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Pride

What Pride Means to Me

What Pride Means to Me

Greg Brossia

Pride is a privilege.

I grew up gay in Ohio in a small town of 600 people, one stop light and little to do other than dream of being somewhere else. My parents (who I love dearly) were morticians, which further circumscribed my ability to safely navigate the perilous social trappings that only childhood and adolescence enable. I was known as "Eddie Munster". It was only much later that I realized that my own fear, and not my parent's profession, or even being gay, prevented me from identifying with others. In my teens, a McDonald's materialized on a highway intersection near town. While others rejoiced, I planned my escape.

I left in 1996, as grunge was dying, and moved to Chelsea in NYC. I came to the city for the reasons most people do: to find a meaningful job, to find meaning, to fall in love. It was a magical time. I had just read Dancer from the Dance by Andrew Holleran, and like so many young gay men, I had hoped to find my "Malone." It was fitting that, when I arrived, I interviewed at The Advocate and chose that job over similar positions at more mainstream publishers. I wanted to make that "difference".

My first Pride in NYC was typical, but glorious: to be in the company of thousands of others walking down Fifth Avenue in celebration, unified. Later that evening, I saw a news report on the parade. They managed to film only the most stereotypical gay and lesbian archetypes: the leather man, the butch dyke on a motorcycle, the drag queen in runny makeup. I wondered, when will they see us differently? When will they see us as: sons, daughters, parents, friends? How can we show them all who we are and still have a celebration? It was not clear then that we would have to wait for them to catch up to us.

Over the years, LGBTQ visibility edged into the mainstream. We, at The Advocate and OUT, were part of that machine that pushed for us all. I, and many others, in both the LGBTQ media industry, nonprofits and the public demanded inclusion: the right to love who we wish, the courtesy of being accepted as lives and not a "lifestyle." The acknowledgment that being LGBTQ was not a choice.

Many things in those years shaped me, but seeing Brokeback Mountain stands out. Ennis Del Mar lived an unrealized life by anyone's standards. Certainly, countless LGBTQ people have lead similar lives of isolation and shame. Ten years later, when Aaron Hicklin, editor-in-chief of OUT wrote an essay on Brokeback Mountain, which revisited both the script and the filming through the cast and director, I asked him to relay a message to Ang Lee: to thank him for how sensitively he told us Ennis's story. Part of me identified with Ennis: the shame, the terminal uniqueness. I realized that I could live in a gay neighborhood, work at a gay publication, have gay friends and be in a gay relationship and still have my own unrealized feelings of being "less than".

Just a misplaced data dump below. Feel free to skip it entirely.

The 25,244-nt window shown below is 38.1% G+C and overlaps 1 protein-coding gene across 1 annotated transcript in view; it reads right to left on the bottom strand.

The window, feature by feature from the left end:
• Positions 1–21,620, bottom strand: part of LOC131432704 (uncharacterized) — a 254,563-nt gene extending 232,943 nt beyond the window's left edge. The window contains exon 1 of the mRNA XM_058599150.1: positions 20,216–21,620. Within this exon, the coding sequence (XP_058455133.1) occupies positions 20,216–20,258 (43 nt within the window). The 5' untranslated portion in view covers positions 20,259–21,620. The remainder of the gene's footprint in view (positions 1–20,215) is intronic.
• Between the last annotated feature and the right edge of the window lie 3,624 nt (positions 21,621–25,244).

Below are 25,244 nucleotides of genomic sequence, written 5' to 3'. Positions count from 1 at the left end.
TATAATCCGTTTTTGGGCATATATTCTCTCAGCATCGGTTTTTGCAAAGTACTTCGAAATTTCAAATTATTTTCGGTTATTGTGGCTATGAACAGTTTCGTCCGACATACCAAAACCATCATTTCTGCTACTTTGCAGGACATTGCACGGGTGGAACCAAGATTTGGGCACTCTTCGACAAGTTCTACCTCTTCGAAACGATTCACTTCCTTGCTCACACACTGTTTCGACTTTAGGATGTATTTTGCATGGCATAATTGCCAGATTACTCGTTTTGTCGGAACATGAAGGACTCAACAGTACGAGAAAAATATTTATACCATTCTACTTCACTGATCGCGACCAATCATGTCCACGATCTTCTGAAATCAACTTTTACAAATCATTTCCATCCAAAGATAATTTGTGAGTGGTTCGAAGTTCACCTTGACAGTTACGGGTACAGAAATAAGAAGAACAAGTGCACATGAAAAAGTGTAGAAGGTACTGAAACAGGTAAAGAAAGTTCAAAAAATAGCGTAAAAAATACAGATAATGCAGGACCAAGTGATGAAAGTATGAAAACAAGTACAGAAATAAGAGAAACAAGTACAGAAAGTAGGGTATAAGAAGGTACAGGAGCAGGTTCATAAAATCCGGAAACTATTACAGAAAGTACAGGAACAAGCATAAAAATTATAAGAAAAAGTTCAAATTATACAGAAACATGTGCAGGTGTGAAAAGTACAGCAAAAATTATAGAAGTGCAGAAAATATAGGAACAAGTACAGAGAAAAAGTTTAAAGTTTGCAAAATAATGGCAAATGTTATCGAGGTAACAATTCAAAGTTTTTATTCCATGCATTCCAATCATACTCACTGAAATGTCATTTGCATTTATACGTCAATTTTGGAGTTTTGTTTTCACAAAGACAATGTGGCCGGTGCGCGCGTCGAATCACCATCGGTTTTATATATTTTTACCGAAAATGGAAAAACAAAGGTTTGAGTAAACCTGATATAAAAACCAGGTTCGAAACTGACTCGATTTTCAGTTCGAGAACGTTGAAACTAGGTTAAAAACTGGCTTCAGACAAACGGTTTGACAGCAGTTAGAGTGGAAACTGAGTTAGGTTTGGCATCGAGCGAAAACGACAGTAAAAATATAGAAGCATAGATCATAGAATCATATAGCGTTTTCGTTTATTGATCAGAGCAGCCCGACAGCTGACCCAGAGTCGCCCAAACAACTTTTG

Then marriage equality passed in the United States on June 26, 2015. A hope I had held my whole life. I walked in the Pride parade that summer, carrying my tiny Chihuahua, Marie, trying to catch up to the float for OUT and The Advocate. My team was always just a block or two ahead of me as I continued to make my way through the crowd down Fifth Avenue. I squeezed my way from 17th Street to Christopher Street, taking note of the crowd. There were the leather men, the butch lesbians on motorcycles and drag queens gleefully sweating through their makeup, but there were also guys like me, parents like my parents and gay men and lesbian women couples with babies, holding them high on their shoulders. I saw children on the sidewalks waving rainbow flags next to their straight parents who cheered and applauded. And I wondered if we were now seen as sons, daughters, parents and friends -- people among people, together on a Sunday afternoon at a parade on Fifth Avenue.

Last year my father asked me to tell him about being gay and how he can approach LGBTQ people and invite them to join their church in Colorado. I have immense respect for both of my parents. As hard as it is for us to be ourselves, it is difficult to estimate how a parent would worry for their child growing up LGBTQ. Life is difficult enough, as they say. But what do you do when you have no choice? Being gay is what saved me. It is what propelled me to leave that small town in Ohio. It is what shapes me, though it is only part of me. For me, Pride means that being LGBTQ is more than a birthright. It is a privilege.

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